Green with envy over America's black messiah(National Post January 16, 2008)


Barbara Kay, National Post 

Published: Wednesday, January 16, 2008

Whenever Canadians elect a minority government, pundits caution the opposition against forcing another election too hastily. They always claim it's voter exhaustion, but they're more likely projecting their own fatigue, understandable after many weeks of 24/7 election coverage. And yet, Canadian journalists seem to have limitless vicarious stamina for America's interminable 2008 presidential selection process.

The recent Iowa and New Hampshire diversity-themed presidential primaries were Canadian pundits' favourite reality show: Would Mormonism be voted off the Republican island? Would it be gender or race dictating the ultimate Democratic Survivor?

Diversity is the liberal media's catnip. Canadian observers are particularly excited that finally both a black man and a woman have an excellent shot at the presidency. Yet one senses competitive frustration. They beat us to it! After all, Canadians 'R Diversity! Theoretically we're sooooo ready for a woman, a black, an aboriginal, a Jew, a gay, a Musl…, um, or a gay as PM. But while we talk the talk, those chutzpadik Americans seem to be walking the walk.

Canadian candidates for party leadership are invariably middle-aged heterosexual white guys of Euro-Christian descent, and the only modern "identity" issue is who speaks the other official language better. American politics were similarly undiversified (JFK was Catholic, big deal, we've been there, done that), but this American breakthrough surge -- colour! -- is an embarrassment to politically correct Canadian politicos.

Wistfully, they contemplate the easy journalistic pickings across the border. Is Obama black enough? Is Hillary manly enough? These questions excite them. Check out a beaming Obama on the cover of Maclean's this week, and the awestruck five-page tribute within.

Or take veteran political commentator Lawrence Martin, who is normally a cool and detached Canadian journalist. His Globe & Mail column

of last Thursday was a giddy political love letter to Obama's image: "Mr Obama at 46, somehow makes [48-year old Stephen Harper] appear much older."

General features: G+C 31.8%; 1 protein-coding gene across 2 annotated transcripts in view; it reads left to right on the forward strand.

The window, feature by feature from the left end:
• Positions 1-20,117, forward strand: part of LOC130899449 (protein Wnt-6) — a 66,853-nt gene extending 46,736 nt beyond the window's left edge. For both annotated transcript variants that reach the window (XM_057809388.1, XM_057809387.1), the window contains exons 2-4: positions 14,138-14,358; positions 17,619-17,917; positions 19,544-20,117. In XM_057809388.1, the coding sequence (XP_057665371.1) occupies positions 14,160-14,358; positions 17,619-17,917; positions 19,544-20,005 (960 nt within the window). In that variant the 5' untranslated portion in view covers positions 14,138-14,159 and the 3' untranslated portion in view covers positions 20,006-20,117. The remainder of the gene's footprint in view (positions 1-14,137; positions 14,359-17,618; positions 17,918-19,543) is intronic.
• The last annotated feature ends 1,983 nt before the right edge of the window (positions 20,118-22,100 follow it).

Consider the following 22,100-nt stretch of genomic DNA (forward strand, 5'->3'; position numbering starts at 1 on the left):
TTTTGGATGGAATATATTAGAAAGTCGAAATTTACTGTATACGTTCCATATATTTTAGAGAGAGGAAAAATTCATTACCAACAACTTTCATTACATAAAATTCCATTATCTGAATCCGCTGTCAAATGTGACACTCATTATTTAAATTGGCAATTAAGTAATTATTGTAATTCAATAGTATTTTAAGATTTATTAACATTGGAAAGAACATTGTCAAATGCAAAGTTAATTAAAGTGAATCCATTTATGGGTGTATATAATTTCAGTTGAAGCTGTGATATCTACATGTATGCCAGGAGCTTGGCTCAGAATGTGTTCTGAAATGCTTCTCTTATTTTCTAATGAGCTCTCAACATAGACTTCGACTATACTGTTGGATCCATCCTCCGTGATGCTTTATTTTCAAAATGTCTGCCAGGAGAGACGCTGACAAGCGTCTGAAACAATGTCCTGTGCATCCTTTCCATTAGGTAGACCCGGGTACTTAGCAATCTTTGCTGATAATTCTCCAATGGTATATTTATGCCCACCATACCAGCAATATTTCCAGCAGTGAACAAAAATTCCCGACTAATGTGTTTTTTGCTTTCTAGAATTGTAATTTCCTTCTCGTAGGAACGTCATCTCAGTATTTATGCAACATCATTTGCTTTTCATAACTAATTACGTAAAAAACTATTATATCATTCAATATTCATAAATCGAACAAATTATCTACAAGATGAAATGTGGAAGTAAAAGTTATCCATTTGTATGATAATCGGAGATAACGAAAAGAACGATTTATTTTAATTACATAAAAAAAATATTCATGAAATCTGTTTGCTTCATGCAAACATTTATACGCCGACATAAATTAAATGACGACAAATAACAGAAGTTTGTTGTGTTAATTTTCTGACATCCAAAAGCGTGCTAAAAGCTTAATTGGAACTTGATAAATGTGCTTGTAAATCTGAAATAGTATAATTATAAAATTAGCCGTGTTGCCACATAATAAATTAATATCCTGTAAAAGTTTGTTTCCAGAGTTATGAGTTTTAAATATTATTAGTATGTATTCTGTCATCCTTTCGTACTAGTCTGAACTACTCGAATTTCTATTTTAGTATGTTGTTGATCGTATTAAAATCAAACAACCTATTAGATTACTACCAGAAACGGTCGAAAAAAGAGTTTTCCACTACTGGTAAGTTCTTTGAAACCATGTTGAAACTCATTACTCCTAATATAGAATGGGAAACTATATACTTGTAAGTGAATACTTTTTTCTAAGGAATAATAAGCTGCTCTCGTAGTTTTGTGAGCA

As if looking older (and -- implied -- so much paler!) weren't crime enough, Mr. Harper is also a nationalist. What a fogey! Indeed, another nationalist "dinosaur," John McCain, makes Martin laugh (literally: Martin attended one of his speeches): "[McCain] said -- this is not made up -- that the disparate band of Islamic terrorists represent the greatest threat to America in its history." Martin means this to read as funny -- man, these old Commie-fighters are so 2002 -- except, of course, Mc-Cain is right.

But the really unnerving heart of the column is the mighty exertion Martin expends on appropriating Obama as a kind of honorary Canadian. He offers us a misty vision of Obama as Canada's alter ego: "Young Canada, like him, is diverse, cosmopolitan, internationalist, multi-ethnic, multilateralist, less ideological, more anti-war."

Note the word order: "diverse" above all. Note the lack of specificity: "Multi-ethnic" and "anti-war" are not policies. Note the failure to consult Canadian history: The Parti Quebecois thought Andre Boisclair was "Young Quebec," so to speak, and elected him leader for exactly the Obama-esque qualities Martin cites (and of course his gayness, another ace in the diversity deck) rather than experience and policies, and look where that got them: third place in the last Quebec election.

Do Obama's gushy diversity fans really believe they know how he would react to a terror attack on U.S. soil? That's what would keep me up nights as an American voter, not whether he is black enough to assuage my white guilt.

Diversity is the natural outcome of an open society, but it takes time. If diversity does not appear organically as a sidebar to character, experience and worthy policies, rather than as a reason in itself, it is no healthier for democracy than ceding the election to the wealthiest candidate.

"Hope," "change" and "It's time for a new beginning," Obama's signature rallying cries, are meaningless rhetoric. But huge numbers of Americans have bought into what is looking like a messianic unity fantasy. As Canadians with a different history, our media should make every effort to understand what is going on, but with a little more detachment and a little less mindless adulation than we have seen so far.

bkay@videotron.ca